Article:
ExpressionEngine on Multiple Machines

For way too long, we managed our ExpressionEngine installs the terrifying way — one server, one install, one DNS update on launch. While this might sound fine to some of you (and it did to me at one point), it’s a really bad idea in practice. Once a site would reach a certain complexity, the management process started to break down. Having a single install, a single LIVE install, makes every task twice as complex and risky. Regular backups help at first, but pretty soon you have a big ball of awfulness that no one understands and no one wants to deal with. Upgrading addons and testing new features might seem simple when your site is in its infancy, but these tasks become seriously painful on a large live site.

I held the assumption that this wasn't a process problem but an EE one — there just wasn’t a good way to have multiple copies of the same EE site running in harmony and easily syncing with eachother. It turns out I was wrong, there's actually plenty you can do to have multiple team members working with their own copies of an install and pushing to a live site. Here are a few ideas that have helped me with the process.

Git - Put your install in git, and dump the database into something like /data/db_dump.sql. Version control is a MUST here, even though it doesn't solve one of EE’s biggest issues, that the DB holds 99% of the work you do an a site. Which brings us to...

Saving templates as files - A must for group work, for two reasons. One, templates are *much* easier to edit as files, so much so that I almost wish I could disable the template manager altogether. The second reason is that moving this data to files makes it easier to track, merge, and roll back changes in version control.

Config.php and database.php - The key is to move as many settings out of the DB and into config.php as you can. For example, here's my default config at the moment:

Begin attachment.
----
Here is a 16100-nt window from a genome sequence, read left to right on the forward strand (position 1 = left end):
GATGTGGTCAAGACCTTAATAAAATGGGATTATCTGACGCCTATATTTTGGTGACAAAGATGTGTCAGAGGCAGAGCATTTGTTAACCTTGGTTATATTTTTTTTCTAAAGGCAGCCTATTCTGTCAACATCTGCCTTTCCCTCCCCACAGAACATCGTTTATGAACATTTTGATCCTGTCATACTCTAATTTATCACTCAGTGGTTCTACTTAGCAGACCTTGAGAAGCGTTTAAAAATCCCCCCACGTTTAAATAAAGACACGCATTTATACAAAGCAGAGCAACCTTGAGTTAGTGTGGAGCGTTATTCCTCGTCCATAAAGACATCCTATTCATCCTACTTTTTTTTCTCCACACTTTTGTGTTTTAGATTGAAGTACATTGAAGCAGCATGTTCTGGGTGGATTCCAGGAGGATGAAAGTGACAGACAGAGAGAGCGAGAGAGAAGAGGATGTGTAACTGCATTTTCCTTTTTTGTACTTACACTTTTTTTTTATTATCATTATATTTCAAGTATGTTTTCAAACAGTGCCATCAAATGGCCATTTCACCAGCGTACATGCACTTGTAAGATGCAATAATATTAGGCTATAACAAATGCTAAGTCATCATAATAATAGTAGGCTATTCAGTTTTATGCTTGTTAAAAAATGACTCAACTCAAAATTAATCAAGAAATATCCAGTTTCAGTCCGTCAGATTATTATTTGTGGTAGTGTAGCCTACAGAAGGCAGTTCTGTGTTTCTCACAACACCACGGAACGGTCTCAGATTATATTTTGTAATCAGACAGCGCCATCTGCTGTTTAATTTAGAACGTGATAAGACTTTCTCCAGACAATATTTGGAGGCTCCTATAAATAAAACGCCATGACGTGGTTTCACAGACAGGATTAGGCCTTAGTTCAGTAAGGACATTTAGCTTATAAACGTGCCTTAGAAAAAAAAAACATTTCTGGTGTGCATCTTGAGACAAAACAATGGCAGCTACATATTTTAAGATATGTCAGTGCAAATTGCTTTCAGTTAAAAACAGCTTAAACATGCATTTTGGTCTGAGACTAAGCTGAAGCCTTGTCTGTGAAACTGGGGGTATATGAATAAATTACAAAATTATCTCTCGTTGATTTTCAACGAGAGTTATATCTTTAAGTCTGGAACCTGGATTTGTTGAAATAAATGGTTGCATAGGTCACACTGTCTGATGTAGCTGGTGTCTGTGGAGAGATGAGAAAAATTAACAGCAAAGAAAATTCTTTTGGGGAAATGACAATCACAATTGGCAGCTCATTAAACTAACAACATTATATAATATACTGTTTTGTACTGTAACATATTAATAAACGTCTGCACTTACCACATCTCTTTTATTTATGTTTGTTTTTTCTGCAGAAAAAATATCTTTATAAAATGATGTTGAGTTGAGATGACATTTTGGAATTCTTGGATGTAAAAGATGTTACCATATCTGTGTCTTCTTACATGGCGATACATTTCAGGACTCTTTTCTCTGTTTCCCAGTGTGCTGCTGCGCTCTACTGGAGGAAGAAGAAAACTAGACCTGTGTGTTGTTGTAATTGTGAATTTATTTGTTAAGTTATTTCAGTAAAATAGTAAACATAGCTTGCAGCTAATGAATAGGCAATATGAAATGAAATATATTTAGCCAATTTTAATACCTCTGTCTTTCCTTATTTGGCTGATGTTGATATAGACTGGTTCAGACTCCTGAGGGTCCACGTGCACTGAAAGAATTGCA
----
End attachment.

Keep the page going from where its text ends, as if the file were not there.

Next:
// Site basics $config['app_version'] = "213"; $config['install_lock'] = ""; $config['license_number'] = "XXXX-XXXX-XXXX-XXXX"; $config['debug'] = '1'; $config['site_label'] = 'EEbase'; $config['is_system_on'] = 'y'; // Paths $config['site_url'] = "http://{$_SERVER['HTTP_HOST']}/"; $config['base_path'] = $_SERVER['DOCUMENT_ROOT']; $config['cp_url'] = $config['site_url'] . 'ee-system/index.php'; $config['theme_folder_url'] = $config['site_url'] . 'themes/'; $config['theme_folder_path'] = $config['base_path'] . 'themes/'; // Templates $config['save_tmpl_files'] = 'y'; $config['tmpl_file_basepath'] = $config['base_path'] . 'ee-system/expressionengine/templates/'; // Custom additions (modify if you want to use tasks/minify scripts) $config['main_theme'] = 'site_name'; $config['js_files'] = array( 'jquery', 'jquery.animate_rotate_scale', 'jquery.carousel', 'lettering', 'application' ); $config['css_files'] = array( 'screen' ); ... (the rest of the default config continues from) 

Notice how it re-uses variables as much as possible and depends one $_SERVER vars for paths (thanks to a great tip from Brian Warren), so getting a site running shouldn’t require any big changes. I recently added some custom settings pertaining to the theme I use (more on that later) and the order of files I want to minify. The config might not be the best place for this, but I like having all these modification options together in as few files as possible. Once you have your ideal setting in place, make copies of database.php and config.php and name them config.php.sample and database.php.sample, so future devs can use your template for their own versions.